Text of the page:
Vast efforts have been reported in recent years focusing on the 3D spatial imaging with spectral measurement. According to the different approaches of 3D spatial measurement, the previous works mainly contain three types: ToF technique, binocular vision and light field.

The representation based on ToF is the Snapshot Compressive ToF + Spectral Imaging (SCTSI) proposed by Hoover Rueda-Chacon [14, 15]. This imager can send optical pulse, and the optical pulse will be reflected from targets. ToF sensor can detect the time difference between pulse sending and receipting, based on which can calculate the depth of objects. In addition, SCTSI can obtain the mixture 2D spatial-spectral information and depth information at the same time together with ToF and Coded Aperture Snapshot Spectral Imaging technique (CASSI). However, because of the need of active light, the system structure is complicated, and the range of depth and spectral measurement is limited.

The technique based on binocular vision mainly utilizes the data measured by two imaging paths to recover the 3D spatial information of targets by reconstruction algorithm. Kim et al. developed such a system firstly, which comprises a laser scanner and a customized CASSI. The system can obtain high-resolution 3D images with spectral intensity, called 3D imaging spectroscopy [16]. Wang et al. developed a cross-model stereo system that integrates the CASSI and an ordinary grayscale camera. The CASSI measures the spatial-spectral information of input scene, and the depth is reconstructed under the stereo configuration with grayscale data of targets [17]. Heist et al. utilized double snapshot spectral imagers in two paths to realize joint spectral and depth imaging in real time, together with a structured light imaging system to improve depth calculation [18]. Zhang et al. made use of two general spectral imaging paths to capture datacube and reconstruct the 3D spatial information of targets under each single spectral band through binocular vision reconstruction algorithm [19]. Yao et al. also utilize the binocular vision method based on two imaging paths [20]. One path is traditional RGB camera, the other is spectral imaging camera by optical filters. The RGB images and spectral images of targets contain different view angles, which can be used to reconstruct 3D spectral images. The binocular vision strategy needs two imaging paths, so that the optical structure is complicated. The shutter time and exposure time of these two paths should be controlled precisely, especially for the dynamic targets changing rapidly.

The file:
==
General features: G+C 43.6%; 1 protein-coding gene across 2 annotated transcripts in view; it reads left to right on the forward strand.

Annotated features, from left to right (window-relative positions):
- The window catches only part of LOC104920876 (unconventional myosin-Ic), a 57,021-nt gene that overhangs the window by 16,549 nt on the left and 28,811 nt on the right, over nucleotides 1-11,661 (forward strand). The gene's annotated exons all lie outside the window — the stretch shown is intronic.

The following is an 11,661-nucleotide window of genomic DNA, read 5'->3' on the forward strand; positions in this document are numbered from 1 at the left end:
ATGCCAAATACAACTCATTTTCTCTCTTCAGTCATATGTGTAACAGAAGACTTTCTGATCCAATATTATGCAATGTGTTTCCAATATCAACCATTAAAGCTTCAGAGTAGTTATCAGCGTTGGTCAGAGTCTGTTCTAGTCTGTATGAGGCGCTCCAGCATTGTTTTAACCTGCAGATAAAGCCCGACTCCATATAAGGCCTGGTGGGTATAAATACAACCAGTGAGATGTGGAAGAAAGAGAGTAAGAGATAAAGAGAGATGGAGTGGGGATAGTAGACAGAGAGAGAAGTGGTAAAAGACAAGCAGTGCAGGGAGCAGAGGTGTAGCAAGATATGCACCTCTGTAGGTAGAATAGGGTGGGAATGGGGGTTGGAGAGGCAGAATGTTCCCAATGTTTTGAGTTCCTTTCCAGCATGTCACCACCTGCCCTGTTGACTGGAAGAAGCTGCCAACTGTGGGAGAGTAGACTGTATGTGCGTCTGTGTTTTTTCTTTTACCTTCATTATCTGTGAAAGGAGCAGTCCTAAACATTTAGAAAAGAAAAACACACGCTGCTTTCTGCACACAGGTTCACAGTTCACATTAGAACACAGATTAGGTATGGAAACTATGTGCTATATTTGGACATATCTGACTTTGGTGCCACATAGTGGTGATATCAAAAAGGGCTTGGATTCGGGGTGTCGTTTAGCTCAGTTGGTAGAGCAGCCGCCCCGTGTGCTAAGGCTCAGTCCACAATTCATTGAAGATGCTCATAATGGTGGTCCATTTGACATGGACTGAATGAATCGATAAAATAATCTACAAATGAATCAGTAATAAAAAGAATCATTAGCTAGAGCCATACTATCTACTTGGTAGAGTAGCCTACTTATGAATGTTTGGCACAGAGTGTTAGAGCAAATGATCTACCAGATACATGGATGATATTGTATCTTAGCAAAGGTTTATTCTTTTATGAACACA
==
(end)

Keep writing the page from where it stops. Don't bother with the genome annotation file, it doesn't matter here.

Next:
The technique based on light field utilizes the microlenses array to record the spatial and direction information of targets and reconstructs the 3D spatial images through digital refocus algorithm. In order to measure the spectral information, this strategy usually obtains the mixture spatial-spectral data through coded aperture approach based on CS theory. The 3D spatial datacube is recovered by digital refocus and CS reconstruction algorithm. The typical representations include Compressive Spectral Light Field Imager (CSLFI) proposed by Marquez et al. [21] and 3D compressive spectral integral imager (3D-CSII) proposed by Feng et al. [22]. CSLFI records the light directions through microlenses array and reconstructs the spectral information of targets using the mixture spatial-spectral data obtained by coded color filters. The light throughput is low for the using of coded filters, and the spectral bands is limited by the number of filters. Since the 3D-CSII utilizes a lens array as the objective lens, the quality of images would be limited for the aberration introduced by the lens array.

In conclusion, CLFIS proposed in this paper has advantages of no need of active illumination compared with ToF system and also benefits from simpler optical structure than binocular vision system. In addition, compared with the techniques based on filter coded aperture for spatial-spectral encoding, CLFIS has higher light throughput. So that, CLFIS has compact optical structure which can ensure high robustness, and has high light efficiency which can reach 50% in theory, and has a wider range of applications without the need of active illumination.

Methods

General principle